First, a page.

The COVID pandemic will be remembered as such a moment in history, a seminal event whose significance will unfold only in the wake of the crisis. It will mark this era much as the 1914 assassination of Archduke Ferdinand, the stock market crash of 1929, and the 1933 ascent of Adolf Hitler became fundamental benchmarks of the last century, all harbingers of greater and more consequential outcomes.
…In a dark season of pestilence, COVID has reduced to tatters the illusion of American exceptionalism. At the height of the crisis, with more than 2,000 dying each day, Americans found themselves members of a failed state, ruled by a dysfunctional and incompetent government largely responsible for death rates that added a tragic coda to America’s claim to supremacy in the world.
Empires end because they become failed states, unable to cope with external factors – factors such as global pandemics.
When the real issues come up, healthy states, the ones capable of handling and minimizing everyday dysfunction, have a great deal more capacity to respond than those happily waltzing toward their end. But by the time the obvious, glaring crisis arrives and the true scale of the problem becomes clear, it’s far too late. The disaster—a major crisis of political legitimacy, a coronavirus pandemic, a climate catastrophe—doesn’t so much break the system as show just how broken the system already was.
Today, the base pay of those at the top is commonly 400 times that of their salaried staff, with many earning orders of magnitude more in stock options and perks. The elite one percent of Americans control $30 trillion of assets, while the bottom half have more debt than assets. The three richest Americans have more money than the poorest 160 million of their countrymen. Fully a fifth of American households have zero or negative net worth, a figure that rises to 37 percent for black families. The median wealth of black households is a tenth that of whites. The vast majority of Americans — white, black, and brown — are two paychecks removed from bankruptcy. Though living in a nation that celebrates itself as the wealthiest in history, most Americans live on a high wire, with no safety net to brace a fall.
…As the crisis unfolded, with another American dying every minute of every day, a country that once turned out fighter planes by the hour could not manage to produce the paper masks or cotton swabs essential for tracking the disease. The nation that defeated smallpox and polio, and led the world for generations in medical innovation and discovery, was reduced to a laughing stock as a buffoon of a president advocated the use of household disinfectants as a treatment for a disease that intellectually he could not begin to understand.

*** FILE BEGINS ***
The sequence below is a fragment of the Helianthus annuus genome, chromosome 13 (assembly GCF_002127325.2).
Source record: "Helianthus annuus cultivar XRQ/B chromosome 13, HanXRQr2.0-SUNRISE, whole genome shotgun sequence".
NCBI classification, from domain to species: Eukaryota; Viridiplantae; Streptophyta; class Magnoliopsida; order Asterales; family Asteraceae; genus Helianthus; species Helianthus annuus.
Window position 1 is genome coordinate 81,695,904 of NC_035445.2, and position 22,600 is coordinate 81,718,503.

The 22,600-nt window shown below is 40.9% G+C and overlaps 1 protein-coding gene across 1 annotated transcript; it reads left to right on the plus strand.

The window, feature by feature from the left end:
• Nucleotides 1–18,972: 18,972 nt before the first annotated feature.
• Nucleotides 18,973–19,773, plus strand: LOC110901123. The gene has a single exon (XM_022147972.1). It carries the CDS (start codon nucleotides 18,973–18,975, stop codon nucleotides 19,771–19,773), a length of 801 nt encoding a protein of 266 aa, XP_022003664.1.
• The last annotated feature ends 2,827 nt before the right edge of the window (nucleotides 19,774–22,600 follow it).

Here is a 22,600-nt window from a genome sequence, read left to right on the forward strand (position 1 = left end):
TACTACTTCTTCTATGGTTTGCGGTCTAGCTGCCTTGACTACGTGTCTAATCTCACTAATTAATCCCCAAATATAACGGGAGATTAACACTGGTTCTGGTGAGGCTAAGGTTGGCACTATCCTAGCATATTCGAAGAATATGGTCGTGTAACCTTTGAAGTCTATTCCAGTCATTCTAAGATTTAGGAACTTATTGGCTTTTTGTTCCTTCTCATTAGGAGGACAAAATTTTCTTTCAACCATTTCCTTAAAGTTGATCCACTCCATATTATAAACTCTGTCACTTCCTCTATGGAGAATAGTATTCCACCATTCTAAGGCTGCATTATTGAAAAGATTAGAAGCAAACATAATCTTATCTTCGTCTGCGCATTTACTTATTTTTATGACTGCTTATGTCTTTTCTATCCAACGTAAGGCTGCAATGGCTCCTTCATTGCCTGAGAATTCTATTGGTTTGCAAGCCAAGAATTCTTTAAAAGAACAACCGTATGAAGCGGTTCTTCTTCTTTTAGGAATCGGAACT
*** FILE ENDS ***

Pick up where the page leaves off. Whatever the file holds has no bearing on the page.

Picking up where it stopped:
We don’t have to wait decades for all this to sink in. The nature of the problem and its scale are clear now, right now, on the cusp of the disaster. Maybe those future historians will look back at this as a crisis weathered, an opportunity to fix what ails us before the tipping point has truly been reached. We can see those thousand cuts now, in all their varied depth and location. Perhaps it’s not yet too late to stanch the bleeding.
There’s a new and important academic work about the current anti-trans moral panic: TERF Wars, The Fight For Transgender Futures. TERF is an acronym used to describe people who identify as feminists but whose feminism explicitly excludes trans women and non-binary people.
The book exists because:
Analyses of trans-exclusionary rhetoric provide an important contribution to sociology. This is not only because they offer an insight into the production of ideologically ossified, anti-evidential politics (including within academic environments), but also because of what can be learned about power relations. Questions of whose voices are heard, who is found to be convincing, what is considered a ‘reasonable concern’ and by who, and how these discourses impact marginalised groups are key elements of sociological enquiry.
If you have institutional access to SAGE you can read it online for free; if not, the paperback is £10 (and at the time of writing, using the code UK20AUTHOR gets you another £2.50 off).
The introduction is online and free to read here. It provides a good overview of the very significant rise in anti-trans activism in the UK, identifies the key attack lines of those activists and makes their connections to religious evangelism and the far right very clear.
The language of ‘gender ideology’ originates in anti-feminist and anti-trans discourses among right-wing Christians, with the Catholic Church acting as a major nucleating agent (Careaga-Pérez, 2016; Kuhar & Paternotte, 2017). In the last decade the concept has been increasingly adopted by far-right organisations and politicians in numerous American, European and African states. They position gender egalitarianism, sexual liberation and LGBTQ+ rights as an attack on traditional values by ‘global elites’, as represented by multinational corporations and international bodies such as the United Nations (Korolczuk & Graff, 2018).